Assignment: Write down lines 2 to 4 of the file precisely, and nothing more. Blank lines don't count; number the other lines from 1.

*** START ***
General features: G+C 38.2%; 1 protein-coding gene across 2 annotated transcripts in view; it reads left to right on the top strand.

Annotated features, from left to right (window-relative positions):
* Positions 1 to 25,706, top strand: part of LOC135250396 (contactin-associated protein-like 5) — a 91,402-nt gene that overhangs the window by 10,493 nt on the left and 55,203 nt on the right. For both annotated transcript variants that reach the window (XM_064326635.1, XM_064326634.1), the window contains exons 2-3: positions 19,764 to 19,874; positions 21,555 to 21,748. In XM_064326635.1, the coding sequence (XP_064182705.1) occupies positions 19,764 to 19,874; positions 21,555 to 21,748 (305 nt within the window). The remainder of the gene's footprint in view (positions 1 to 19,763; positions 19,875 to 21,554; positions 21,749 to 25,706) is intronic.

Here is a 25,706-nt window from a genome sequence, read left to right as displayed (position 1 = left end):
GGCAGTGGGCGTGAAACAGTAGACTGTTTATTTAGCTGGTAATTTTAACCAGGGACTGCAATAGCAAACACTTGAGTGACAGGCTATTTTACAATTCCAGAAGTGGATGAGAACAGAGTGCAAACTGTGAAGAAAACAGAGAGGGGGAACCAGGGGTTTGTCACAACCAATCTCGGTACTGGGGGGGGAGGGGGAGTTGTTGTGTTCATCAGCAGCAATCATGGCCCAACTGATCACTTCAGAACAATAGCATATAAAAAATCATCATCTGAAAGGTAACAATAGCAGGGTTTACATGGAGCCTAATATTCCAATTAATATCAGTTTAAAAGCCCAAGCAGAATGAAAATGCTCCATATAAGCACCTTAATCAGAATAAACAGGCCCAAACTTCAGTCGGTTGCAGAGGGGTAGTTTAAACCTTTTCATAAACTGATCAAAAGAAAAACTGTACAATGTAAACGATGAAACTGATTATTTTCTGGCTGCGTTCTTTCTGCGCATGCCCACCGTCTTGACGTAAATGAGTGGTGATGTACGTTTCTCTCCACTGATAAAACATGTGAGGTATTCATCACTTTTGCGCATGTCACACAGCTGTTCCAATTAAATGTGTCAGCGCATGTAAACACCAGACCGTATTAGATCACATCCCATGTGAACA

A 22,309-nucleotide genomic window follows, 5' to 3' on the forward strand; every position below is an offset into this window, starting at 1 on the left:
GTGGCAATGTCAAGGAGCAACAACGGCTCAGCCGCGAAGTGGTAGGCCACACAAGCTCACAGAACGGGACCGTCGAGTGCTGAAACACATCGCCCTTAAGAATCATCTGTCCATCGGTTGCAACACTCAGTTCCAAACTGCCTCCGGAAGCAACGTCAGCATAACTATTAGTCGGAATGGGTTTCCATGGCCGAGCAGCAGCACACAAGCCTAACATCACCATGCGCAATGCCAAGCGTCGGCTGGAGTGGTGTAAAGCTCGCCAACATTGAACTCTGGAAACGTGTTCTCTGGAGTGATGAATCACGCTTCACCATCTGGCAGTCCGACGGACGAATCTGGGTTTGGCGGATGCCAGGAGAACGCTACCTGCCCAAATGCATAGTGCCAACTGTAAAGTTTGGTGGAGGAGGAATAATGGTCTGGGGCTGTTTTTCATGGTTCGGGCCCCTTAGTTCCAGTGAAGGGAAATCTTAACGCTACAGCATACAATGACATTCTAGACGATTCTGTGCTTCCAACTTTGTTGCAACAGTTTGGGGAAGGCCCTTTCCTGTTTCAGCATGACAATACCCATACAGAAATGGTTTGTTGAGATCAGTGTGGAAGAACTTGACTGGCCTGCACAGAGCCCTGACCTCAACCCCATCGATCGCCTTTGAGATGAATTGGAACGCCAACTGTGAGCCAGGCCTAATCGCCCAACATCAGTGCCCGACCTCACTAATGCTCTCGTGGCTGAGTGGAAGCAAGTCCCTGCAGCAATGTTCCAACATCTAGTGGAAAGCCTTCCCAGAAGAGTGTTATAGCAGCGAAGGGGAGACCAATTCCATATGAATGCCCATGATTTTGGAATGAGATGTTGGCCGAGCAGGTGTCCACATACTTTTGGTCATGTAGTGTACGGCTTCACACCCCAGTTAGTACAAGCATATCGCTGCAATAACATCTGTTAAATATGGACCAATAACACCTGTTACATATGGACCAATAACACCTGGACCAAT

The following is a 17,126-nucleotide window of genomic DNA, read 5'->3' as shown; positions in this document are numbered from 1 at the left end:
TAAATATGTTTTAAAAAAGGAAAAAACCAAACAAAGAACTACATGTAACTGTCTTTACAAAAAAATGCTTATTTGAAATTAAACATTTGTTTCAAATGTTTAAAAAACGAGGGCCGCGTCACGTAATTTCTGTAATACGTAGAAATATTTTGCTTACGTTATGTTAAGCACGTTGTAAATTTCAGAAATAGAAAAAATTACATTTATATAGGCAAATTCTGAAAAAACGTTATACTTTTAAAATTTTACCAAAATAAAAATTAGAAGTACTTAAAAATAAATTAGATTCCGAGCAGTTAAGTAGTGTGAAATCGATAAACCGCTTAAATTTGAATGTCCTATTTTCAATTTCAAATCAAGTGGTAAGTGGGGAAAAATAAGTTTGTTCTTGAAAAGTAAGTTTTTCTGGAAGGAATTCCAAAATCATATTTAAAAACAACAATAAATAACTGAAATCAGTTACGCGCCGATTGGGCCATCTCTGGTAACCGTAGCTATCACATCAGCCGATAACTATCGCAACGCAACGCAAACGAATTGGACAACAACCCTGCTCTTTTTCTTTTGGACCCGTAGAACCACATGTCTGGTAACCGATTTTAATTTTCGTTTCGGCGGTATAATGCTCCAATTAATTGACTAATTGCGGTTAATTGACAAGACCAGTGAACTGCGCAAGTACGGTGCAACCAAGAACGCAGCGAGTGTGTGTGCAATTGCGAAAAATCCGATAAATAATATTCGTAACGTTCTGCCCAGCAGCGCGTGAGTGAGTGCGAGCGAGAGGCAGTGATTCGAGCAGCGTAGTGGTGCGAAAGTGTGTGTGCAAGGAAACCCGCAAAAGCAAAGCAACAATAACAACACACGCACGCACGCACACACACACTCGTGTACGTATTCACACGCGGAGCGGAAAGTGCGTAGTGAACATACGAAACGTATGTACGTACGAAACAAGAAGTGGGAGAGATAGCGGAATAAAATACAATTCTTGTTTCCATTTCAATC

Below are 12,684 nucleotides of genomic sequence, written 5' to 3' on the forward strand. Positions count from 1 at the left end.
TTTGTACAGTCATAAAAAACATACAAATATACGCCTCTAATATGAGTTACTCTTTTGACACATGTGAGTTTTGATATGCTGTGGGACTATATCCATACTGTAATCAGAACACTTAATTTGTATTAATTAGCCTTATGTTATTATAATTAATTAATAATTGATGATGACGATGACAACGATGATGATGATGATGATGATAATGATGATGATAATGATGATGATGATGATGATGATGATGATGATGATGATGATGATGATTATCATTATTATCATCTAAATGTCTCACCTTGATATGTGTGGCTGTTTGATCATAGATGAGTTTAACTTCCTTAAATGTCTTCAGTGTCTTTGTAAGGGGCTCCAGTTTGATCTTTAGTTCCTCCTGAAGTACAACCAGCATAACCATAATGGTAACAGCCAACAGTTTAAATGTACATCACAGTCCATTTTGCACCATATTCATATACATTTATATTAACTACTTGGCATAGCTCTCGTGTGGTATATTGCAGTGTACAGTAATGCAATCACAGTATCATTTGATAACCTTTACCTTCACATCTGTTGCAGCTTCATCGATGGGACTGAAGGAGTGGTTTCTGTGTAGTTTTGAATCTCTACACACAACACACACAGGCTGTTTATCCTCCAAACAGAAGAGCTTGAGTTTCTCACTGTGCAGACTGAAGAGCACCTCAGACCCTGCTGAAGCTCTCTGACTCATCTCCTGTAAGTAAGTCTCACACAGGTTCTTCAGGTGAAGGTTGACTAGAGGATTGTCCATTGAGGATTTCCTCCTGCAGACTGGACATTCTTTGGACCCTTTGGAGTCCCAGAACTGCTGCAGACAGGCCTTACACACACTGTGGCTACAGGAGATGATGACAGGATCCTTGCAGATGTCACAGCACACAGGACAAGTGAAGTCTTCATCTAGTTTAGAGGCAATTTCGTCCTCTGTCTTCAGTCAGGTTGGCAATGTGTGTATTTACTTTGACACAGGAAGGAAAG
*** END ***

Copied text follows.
Annotated features, from left to right (window-relative positions):
* Positions 1 to 25,706, top strand: part of LOC135250396 (contactin-associated protein-like 5) — a 91,402-nt gene that overhangs the window by 10,493 nt on the left and 55,203 nt on the right. For both annotated transcript variants that reach the window (XM_064326635.1, XM_064326634.1), the window contains exons 2-3: positions 19,764 to 19,874; positions 21,555 to 21,748. In XM_064326635.1, the coding sequence (XP_064182705.1) occupies positions 19,764 to 19,874; positions 21,555 to 21,748 (305 nt within the window). The remainder of the gene's footprint in view (positions 1 to 19,763; positions 19,875 to 21,554; positions 21,749 to 25,706) is intronic.

Here is a 25,706-nt window from a genome sequence, read left to right as displayed (position 1 = left end):